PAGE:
Oh and another thing about those two customers’ objections, just a side bar here, but there are companies out there particularly in our industry who are absolutely petrified that circuit shops are making too much money, hell they are petrified at the mere thought of us making any money at all. Ours is one of the few industries where our customers hate it if we make a buck. Why is that… anyway that’s a column for another day.
But back to the point. If you want to be daring, if you want to try new things, if you want to do things differently from the way you have been doing them or even differently from the way the rest of your industry is doing things then you’d better be prepared to take some heat. You’d better be prepared to hear some objections. People hate change and people hate to try new things so if you’re trying something new you will have people hating you for it.
Remember a few years ago when a bright young man from Colorado got the idea to start doing some marketing so he started sending out postcards for follow-on orders and then he started sending out popcorn and coupons for pizza for his engineering and design customers? Remember that? Remember the brouhaha that caused? Critics jumped, jumped hell leapt out of their chairs screaming about all the reasons this was unfair, waving long lists of reasons why this would not work? Well that company is still going strong today and they are still giving away pizza and popcorn.
Then there’s my personal favorite, nesting, the art of putting multiple part numbers on one panel. Try this sometime. If you’re sitting around a table with a bunch of bored PCB executives at some boring industry event throw out the subject of nesting panels and you’ll see that table come alive faster than you can say “controlled impedance” You’ll be barraged with all kinds of derisive comments covering every negative aspect of that subject from one hundred and fifty reasons why it can’t work to why it can’t work in their company to accusations that the people who are doing it are out and out cheaters! I warn you that if you decide to bring this subject up you’re better be prepared to take some serious heat; and if you decide to defend the fact that nesting makes sense you’d better be wearing your worst suits because it’s going to be covered with pasty mashed potatoes and rubber chicken before the night is over.
But nevertheless keep those ideas, inventions and innovations coming because we need them now more than ever it’s high time that the companies in our industry start thinking about how they are going to grow their business instead of how they are going to stay in business. It’s only common sense
The most difficult part of a sales manager’s job
Without a doubt the most challenging part of being a sales manager is finding the right sales people to make up your sales team. It’s vitally important to find the right people because as a sales manager you live and die with your team. If you have a team of underperformers it will not only reflect badly on you but in the end it will most likely they are giving you and the company their all…a full 100%. Just like a manager of any sports team to you to be constantly doing everything you can to field the best team possible.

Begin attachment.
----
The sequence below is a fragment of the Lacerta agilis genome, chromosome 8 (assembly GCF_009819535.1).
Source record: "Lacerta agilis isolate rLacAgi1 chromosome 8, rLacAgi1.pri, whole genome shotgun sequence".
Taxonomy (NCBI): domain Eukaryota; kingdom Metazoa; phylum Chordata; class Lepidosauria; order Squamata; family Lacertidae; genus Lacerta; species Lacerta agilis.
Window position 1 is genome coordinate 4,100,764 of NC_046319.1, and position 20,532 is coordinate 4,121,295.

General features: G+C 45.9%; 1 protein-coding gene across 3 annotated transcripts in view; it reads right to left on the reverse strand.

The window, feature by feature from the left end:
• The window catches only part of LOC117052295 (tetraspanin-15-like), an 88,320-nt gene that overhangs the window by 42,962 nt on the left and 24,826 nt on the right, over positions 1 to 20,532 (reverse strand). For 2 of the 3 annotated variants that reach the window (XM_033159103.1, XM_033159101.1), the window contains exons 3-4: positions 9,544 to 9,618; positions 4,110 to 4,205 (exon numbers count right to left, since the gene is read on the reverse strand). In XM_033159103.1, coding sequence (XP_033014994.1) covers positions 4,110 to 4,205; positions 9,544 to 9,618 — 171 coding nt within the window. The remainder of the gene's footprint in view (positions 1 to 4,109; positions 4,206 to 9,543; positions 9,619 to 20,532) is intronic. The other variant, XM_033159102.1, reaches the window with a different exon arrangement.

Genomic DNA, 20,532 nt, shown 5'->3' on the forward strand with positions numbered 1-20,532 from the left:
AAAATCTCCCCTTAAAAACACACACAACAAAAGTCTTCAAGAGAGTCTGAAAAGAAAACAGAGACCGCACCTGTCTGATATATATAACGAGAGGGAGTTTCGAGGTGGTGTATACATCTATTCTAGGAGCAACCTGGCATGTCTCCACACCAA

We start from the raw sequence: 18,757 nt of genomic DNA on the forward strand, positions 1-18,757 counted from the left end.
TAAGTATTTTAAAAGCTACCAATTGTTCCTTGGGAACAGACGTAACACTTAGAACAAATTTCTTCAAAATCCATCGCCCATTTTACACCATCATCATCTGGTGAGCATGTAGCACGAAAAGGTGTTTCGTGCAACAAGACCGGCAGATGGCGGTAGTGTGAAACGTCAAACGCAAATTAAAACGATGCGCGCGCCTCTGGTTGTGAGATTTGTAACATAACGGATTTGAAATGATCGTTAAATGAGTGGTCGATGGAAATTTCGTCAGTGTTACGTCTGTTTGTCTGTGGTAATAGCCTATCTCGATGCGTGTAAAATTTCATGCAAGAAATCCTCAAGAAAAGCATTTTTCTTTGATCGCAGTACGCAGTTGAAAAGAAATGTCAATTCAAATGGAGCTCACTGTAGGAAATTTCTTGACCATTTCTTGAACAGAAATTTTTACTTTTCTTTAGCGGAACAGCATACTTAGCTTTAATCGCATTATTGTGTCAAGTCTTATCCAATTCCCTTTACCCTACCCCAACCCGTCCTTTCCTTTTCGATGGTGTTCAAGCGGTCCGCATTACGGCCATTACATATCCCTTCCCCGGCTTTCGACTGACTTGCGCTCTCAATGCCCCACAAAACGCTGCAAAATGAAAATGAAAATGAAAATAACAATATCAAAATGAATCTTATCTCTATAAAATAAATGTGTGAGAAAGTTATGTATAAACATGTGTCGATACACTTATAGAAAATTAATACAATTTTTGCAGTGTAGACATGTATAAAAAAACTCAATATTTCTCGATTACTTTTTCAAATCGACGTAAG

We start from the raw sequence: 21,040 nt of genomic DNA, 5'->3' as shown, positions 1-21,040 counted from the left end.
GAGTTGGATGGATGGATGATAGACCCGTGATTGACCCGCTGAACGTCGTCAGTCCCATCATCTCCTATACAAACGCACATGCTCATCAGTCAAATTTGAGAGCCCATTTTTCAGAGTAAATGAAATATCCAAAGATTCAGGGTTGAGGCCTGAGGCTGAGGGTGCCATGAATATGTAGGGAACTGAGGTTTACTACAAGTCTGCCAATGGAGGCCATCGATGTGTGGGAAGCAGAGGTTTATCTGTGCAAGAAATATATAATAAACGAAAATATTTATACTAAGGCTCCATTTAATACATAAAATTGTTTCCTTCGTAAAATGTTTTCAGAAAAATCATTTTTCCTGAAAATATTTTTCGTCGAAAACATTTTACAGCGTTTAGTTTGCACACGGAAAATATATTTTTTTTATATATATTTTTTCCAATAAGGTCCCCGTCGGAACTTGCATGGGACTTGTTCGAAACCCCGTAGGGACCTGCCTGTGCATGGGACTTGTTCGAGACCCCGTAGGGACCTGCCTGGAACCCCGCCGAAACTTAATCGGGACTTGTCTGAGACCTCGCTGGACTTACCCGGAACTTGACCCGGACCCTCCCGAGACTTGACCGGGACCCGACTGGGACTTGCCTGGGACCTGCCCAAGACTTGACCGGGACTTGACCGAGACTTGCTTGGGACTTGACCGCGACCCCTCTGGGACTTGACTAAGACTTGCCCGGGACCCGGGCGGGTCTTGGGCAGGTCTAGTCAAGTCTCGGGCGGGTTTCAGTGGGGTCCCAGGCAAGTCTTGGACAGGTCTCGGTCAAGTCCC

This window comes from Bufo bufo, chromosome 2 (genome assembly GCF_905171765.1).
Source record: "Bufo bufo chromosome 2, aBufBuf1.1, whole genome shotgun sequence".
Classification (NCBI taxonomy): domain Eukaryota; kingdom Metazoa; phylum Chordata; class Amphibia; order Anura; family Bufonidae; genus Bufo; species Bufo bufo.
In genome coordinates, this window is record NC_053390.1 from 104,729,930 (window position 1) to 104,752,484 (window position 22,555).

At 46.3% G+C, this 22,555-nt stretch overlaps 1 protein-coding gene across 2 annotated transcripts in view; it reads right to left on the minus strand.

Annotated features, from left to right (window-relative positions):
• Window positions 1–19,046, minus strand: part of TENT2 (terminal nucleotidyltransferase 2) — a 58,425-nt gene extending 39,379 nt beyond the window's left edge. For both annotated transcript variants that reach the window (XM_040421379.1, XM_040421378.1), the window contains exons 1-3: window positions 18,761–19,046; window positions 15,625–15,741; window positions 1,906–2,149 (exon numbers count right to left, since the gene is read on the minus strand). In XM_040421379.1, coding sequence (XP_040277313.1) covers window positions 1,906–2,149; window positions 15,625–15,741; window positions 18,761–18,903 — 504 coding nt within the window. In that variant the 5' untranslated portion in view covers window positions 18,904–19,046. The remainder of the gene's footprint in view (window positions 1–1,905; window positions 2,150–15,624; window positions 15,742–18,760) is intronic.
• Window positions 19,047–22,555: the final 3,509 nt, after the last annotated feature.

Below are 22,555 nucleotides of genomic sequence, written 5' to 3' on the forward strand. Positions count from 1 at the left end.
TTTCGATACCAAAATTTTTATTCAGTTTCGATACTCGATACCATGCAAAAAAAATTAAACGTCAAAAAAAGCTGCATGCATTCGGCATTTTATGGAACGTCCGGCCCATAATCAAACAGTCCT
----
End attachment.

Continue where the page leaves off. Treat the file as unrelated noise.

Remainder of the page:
So with that in mind you can make your life a lot easier if you hire the right people in the first place. As a consultant working with and coaching sales managers I am always on the lookout for any tips, tools, ideas and guidelines that will help me to help my sales managers find and hire the very best sales people they can find.
I came across this list the other day while searching the web. It is a list of interview questions put together by one of the country’s leading sales recruiters Ken Sundheim and I thought there were some very good ones that I would like to pass on in this column. The title of Ken’s article is “50 Questions to Ask before Hiring Sales Employees” and you can find it on the Forbes/Entrepreneurs web site. I’m not going to list all fifty of them and I might even add one or two of my own.
So here are some of the best questions to ask when interviewing to fill your next sales position:
- What motivates you as a sales professional?
- How would you describe the corporate culture of your past company?
- What traits to you believe make up the most effective sales representatives?
- How comfortable are you with cold calling? (Let me comment, this is one of the most important question you can ask on an interview. And make sure you get the candidates commitment that he or she is going to do some cold calling. In my opinion a sales person who is not comfortable cold calling is not a sales person)